Like many of my friends, the days following the 2020 election left me in a stupor. Biden’s victory was convincing, but not sweeping. It shook my belief that Donald Trump was an aberration, a stumble as the nation struggles to find its way in a world of everchanging technology, threats of global warming, and shifting population demographics. Nonetheless, I believe the country will come together. Crisis breeds opportunity, after all. With Trump and his minions gone, taking with them their prejudice against foreigners, minorities, women, science, reason, and truth, we’ll blaze a new trail.
What direction we will take remains uncertain. First, we must learn whether Republicans or Democrats will control the Senate. The outcome matters, despite the nihilistic thinking of a few, those who refused to vote in the general election, insisting that neither party represented their interest. They could be right, but the choice matters to the country. Their interests are secondary.
Fortunately, unrivaled numbers of patriots did vote in November. They stood in lines that could be measured in hours as well as distance. A majority voted to elect Joe Biden their next president. Nearly half supported Trump. I’m glad Biden won, but either way, by affirming their faith in our democracy, those who cast their ballots affirmed the republic still stands.
We are a nation that lacks a common race, religion, or genealogy. We are no melting pot as some have called us. Instead, we are a stew. That’s how my high school civics teacher spoke of it– a collective of cultural and community heritages, each certain of its truths yet willing to tolerate diversity in the name of peace.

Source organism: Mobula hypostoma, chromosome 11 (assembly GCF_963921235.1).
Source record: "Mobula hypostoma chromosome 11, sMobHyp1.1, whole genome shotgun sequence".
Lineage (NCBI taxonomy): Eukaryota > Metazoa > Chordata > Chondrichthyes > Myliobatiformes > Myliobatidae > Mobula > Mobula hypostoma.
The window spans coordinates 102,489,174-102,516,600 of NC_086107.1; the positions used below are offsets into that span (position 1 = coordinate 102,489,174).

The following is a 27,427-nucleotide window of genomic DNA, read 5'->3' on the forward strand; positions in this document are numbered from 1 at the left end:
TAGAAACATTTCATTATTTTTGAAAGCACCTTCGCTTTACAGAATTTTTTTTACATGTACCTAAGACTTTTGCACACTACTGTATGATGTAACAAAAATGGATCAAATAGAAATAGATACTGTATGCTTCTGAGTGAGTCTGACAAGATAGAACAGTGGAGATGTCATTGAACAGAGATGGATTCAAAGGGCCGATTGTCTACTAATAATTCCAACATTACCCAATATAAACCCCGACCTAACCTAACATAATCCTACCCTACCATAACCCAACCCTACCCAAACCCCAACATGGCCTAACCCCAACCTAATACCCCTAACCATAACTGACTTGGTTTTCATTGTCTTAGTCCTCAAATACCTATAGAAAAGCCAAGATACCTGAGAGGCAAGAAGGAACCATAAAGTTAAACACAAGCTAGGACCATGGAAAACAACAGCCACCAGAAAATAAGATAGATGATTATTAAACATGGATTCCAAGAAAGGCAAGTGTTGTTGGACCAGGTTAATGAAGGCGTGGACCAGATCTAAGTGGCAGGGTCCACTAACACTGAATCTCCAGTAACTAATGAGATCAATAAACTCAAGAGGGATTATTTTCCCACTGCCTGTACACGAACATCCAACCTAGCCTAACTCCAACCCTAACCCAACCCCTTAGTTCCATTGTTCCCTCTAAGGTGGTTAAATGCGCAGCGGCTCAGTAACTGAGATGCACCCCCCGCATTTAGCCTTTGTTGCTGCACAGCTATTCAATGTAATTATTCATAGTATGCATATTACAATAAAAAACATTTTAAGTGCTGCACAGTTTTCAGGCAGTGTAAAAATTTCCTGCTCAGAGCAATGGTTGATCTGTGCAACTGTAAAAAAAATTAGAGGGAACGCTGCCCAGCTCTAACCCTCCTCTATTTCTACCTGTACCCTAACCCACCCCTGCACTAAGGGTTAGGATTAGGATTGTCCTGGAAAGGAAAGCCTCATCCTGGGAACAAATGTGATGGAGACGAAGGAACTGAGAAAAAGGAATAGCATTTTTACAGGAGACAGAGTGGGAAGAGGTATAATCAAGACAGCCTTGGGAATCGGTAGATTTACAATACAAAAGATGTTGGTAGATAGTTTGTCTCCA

Donald Trump chose to sharpen those differences rather than choosing to see them as strengths. He exposed our darker natures and gave us a glimpse of a future more terrifying than a swamp. Desperate at the end, he attempted to destroy our one, shared belief: that our elections were honest.
Underpinning a democracy is a common understanding that there will be winners and losers. Losers won’t be punished or persecuted as Steve Bannon might wish. Instead, in the next election, the vanquished could rise again. Our faith in the equity of this system is what makes “peaceful transitions” possible.
Trump did his best to make us suspicious of the process. But, thanks to the hard work of local election boards and countless volunteers, voters refused to listen. They stood in line in record numbers, believing each vote would be counted. In that acceptance, they demonstrated to Trump and the world, that We The People remain united.
The demographics of this nation are changing, that’s true. Issues will arise that might make us uncomfortable, angry, bewildered… Even so, the 2020 election is proof we will face these future challenges as we have done for over 200 years–through the ballot box. Congratulations America.